I'm still thinking about spiritual poverty. I'm thinking that this, the first beatitude, is the umbrella under which all the rest gather. So, if you ask yourself, just what is spiritual poverty, you might look to the other beatitudes for insight, as if each beatitutde were but a unique facet of the same beautiful diamond.
Similarly, the second half of each verse, which describes what the blessed one will receive, how he or she will be blessed, are also of a piece
. They all describe the Kingdom of God, which is to say, the Kingdom of His Blessings, forever and ever to those who have been called.
So let's ask ourselves this double question. Using the first beatitude as our starting point, we will look to the rest to elucidate the answers. First question: Just what is spiritual poverty? Second question: Just what does Jesus mean by "Kingdom of heaven," which the spiritually poverty-stricken, He says, will one day possess? Let's look to the ensuing verses for light:
First (v. 4): The spiritual impoverished mourn. They realize that life is difficult and the world is for many a terror-filled place, a place were every day much that is good and from God is lost, wasted, or trampled. Including people. So they mourn. And Jesus guarantees, they shall be comforted. And that's a Kingdom promise.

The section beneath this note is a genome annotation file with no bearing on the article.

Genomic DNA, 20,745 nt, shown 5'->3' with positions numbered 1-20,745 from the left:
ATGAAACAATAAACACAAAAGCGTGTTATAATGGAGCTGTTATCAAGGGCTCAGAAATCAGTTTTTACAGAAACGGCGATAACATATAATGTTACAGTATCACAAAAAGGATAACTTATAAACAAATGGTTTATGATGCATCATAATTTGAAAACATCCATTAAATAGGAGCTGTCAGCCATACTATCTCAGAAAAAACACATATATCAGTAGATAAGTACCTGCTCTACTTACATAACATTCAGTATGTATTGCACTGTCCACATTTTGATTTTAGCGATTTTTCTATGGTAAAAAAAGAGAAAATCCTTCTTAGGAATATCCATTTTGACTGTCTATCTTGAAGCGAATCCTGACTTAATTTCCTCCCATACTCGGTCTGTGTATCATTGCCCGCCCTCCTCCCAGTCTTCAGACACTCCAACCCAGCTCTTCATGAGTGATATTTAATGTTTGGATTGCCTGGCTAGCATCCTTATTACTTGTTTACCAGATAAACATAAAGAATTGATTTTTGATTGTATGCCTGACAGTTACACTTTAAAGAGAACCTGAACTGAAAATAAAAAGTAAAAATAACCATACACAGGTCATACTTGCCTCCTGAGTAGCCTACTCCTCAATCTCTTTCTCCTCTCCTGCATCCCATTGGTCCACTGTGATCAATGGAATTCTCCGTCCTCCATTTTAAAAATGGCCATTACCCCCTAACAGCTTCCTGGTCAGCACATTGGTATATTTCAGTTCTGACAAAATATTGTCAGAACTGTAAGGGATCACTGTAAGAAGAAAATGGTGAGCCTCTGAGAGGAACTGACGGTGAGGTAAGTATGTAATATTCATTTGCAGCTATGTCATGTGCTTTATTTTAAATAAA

Second (v. 5): The spiritually impoverished are meek. They have seen enough of the headstrong types, the get-it-done-at-any-cost crowd, the get-it-right-or-you're-toast crowd, the pushing-to-the-front, cutting-in-line, pick-me-first crowd. Patience is more than a virtue. The patient, the tolerant, the ones who choose the last place, not the first, these will be called forward to take the place of honor. It's a Kingdom promise.
Third (v. 6): The spiritually impoverished hunger and thirst for righteousness. This is a hunger and thirst born of having once tasted the good things of God, who alone is righteous. It is a longing deep within that nothing in this world can satisfy. It is, at its base, a hunger for God. Those who have this kind of hunger will one day feast at a sumptuous banquet of righteousness that will know no end. It's a Kingdom promise.
Fourth (v. 7): The spiritually impoverished are merciful. Could that be because they know that mercy is their fundamental need? They're own, and also the world's. They have come to understand, once and for all, that they can make no claim on justice--before that bar they stand condemned. And so they have cried to God for mercy, and mercy they have received. Yes, and shall receive, in full measure, in the Kingdom. It's a Kingdom promise.
(to be continued)